Having said that, it’s also important to remember that 25% of inactive NEETs and 41% of NEETs looking for work in fact have not received any government benefits to support them. For these young people, support has largely fallen back to the informal economy, with support provided by family members and friends.

The earnings challenge for today’s emerging generation

It is in fact more financially difficult to get ahead early in life than it once was. In the 1970s, for example, when many Baby Boomers graduated from university, the average graduate starting salary was equal to the average full time adult wage, while today the average graduate starting salary of $54,000 is $26,000 less than average full time annual earnings. Student debt is also higher than ever, with more than 1 in 3 (34%) registered debt agreements belonging to 25-34 year-olds, and the average university debt estimated to be around $28,000. Today’s young generations are actually beginning their earning years in more debt than we’ve seen before. Not to mention the multi-fold increase in the cost of housing – a generation ago the average Sydney house price was 5 times annual average earnings while today the average house price is 13 times the average annual full time earnings of $80,000.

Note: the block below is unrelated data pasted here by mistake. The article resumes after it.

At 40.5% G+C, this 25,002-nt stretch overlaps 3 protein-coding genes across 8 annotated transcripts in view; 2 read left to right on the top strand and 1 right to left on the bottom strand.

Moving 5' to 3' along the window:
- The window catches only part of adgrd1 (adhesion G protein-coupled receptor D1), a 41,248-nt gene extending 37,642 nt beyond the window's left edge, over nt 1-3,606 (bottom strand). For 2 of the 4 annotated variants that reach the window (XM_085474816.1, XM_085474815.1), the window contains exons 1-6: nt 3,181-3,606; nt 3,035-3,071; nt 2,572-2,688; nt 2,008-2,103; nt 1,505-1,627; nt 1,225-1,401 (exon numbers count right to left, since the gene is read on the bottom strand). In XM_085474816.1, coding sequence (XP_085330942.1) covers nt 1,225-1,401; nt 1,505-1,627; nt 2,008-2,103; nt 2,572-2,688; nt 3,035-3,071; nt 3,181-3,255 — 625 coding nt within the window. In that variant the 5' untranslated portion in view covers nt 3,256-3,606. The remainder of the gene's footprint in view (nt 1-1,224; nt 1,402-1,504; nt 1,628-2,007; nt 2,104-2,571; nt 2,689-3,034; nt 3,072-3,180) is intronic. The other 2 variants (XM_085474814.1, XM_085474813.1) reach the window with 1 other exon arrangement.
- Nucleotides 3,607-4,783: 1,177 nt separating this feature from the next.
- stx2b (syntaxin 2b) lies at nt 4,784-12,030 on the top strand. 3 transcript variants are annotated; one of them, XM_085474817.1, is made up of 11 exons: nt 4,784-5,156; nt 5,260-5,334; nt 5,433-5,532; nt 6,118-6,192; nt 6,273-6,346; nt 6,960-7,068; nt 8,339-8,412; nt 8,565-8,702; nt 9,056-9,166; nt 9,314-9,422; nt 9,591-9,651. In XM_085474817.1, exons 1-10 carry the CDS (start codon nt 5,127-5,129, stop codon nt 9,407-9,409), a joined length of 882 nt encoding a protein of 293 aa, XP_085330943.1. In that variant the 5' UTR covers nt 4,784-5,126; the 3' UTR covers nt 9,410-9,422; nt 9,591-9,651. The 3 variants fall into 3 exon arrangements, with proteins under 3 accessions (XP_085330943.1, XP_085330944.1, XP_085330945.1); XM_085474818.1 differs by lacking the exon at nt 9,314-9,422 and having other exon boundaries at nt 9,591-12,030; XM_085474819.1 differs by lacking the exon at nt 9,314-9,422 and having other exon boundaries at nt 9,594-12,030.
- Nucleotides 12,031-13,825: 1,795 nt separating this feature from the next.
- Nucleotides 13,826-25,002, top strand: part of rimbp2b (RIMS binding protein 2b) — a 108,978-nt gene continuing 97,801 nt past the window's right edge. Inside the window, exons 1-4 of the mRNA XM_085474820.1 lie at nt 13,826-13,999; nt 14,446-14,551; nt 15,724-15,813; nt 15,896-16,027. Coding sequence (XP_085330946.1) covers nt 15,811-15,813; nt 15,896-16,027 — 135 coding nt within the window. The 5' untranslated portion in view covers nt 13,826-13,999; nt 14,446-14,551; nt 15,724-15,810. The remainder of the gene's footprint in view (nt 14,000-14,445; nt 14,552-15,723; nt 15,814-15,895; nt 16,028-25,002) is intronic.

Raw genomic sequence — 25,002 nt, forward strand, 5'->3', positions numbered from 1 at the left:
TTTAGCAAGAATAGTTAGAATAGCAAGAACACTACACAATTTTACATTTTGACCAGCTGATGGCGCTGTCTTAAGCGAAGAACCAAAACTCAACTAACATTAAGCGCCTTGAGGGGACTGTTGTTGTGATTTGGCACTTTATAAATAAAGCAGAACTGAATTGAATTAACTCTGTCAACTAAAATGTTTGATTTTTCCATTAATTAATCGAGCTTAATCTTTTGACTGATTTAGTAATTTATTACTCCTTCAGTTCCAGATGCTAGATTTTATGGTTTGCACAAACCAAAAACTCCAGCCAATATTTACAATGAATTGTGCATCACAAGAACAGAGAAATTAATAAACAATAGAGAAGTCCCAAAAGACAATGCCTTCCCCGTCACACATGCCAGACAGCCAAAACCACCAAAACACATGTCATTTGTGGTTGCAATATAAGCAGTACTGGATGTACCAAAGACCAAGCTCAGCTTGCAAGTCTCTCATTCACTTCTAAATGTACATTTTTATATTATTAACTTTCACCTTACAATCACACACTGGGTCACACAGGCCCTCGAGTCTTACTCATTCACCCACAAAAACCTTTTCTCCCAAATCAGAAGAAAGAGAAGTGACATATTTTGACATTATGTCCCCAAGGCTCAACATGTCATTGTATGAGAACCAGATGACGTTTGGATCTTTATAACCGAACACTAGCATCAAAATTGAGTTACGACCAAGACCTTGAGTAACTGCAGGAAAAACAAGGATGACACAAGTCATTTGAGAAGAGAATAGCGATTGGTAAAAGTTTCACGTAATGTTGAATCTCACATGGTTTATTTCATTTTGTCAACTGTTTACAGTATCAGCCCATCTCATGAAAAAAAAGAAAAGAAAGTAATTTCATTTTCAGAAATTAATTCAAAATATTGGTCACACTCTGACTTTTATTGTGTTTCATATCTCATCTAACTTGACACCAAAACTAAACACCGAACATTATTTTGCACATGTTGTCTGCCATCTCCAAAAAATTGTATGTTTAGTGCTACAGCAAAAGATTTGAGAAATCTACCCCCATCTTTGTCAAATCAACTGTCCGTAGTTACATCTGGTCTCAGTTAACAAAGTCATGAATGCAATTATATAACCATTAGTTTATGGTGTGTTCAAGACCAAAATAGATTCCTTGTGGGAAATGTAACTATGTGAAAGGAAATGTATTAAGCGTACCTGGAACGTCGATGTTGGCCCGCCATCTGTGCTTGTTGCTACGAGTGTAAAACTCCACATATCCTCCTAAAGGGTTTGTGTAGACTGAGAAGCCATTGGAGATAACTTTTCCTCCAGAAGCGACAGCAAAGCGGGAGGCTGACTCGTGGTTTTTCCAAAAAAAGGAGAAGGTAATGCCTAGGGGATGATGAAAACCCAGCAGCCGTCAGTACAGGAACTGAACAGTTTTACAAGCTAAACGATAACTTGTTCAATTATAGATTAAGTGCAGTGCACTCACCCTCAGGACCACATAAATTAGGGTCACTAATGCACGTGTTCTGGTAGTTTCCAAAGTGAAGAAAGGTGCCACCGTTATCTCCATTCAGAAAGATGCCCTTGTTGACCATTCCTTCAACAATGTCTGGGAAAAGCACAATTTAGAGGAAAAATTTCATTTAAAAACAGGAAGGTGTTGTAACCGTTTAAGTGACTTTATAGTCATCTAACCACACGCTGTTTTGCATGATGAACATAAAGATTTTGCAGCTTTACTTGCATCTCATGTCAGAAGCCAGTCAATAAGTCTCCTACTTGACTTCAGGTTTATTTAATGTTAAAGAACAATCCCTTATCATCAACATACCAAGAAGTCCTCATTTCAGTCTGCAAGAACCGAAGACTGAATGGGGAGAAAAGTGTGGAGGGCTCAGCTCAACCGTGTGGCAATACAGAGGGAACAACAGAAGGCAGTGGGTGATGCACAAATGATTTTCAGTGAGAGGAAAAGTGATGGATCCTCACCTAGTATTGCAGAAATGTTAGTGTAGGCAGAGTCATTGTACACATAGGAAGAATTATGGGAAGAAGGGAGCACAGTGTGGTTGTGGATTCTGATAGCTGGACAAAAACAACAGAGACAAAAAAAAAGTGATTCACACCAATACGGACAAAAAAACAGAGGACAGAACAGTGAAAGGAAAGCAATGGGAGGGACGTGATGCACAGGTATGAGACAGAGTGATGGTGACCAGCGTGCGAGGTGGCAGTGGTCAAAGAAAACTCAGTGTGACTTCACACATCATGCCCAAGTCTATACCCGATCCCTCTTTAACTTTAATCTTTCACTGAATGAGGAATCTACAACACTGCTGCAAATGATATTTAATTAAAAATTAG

Keeping it in perspective

If young people can continue to accelerate their learning, they’ll have greater chances of success. Just 11% of bachelor-degree educated young people are still looking for full time work within 4 months of completing their course, and the strength of Australia’s economy is creating positive opportunities for innovation and entrepreneurship for young people to place their stamp on Australia's future.

ABOUT ELIANE MILES

Eliane Miles is a social researcher, trends analyst and Director of Research at the internationally recognised McCrindle. As a data analyst she understands the power of big data to inform strategic direction. Managing research across multiple sectors and locations, she is well positioned to understand the mega trends transforming the workplace, household and consumer landscapes. Her expertise is in telling the story embedded in the data and communicating the insights in visual and practical ways.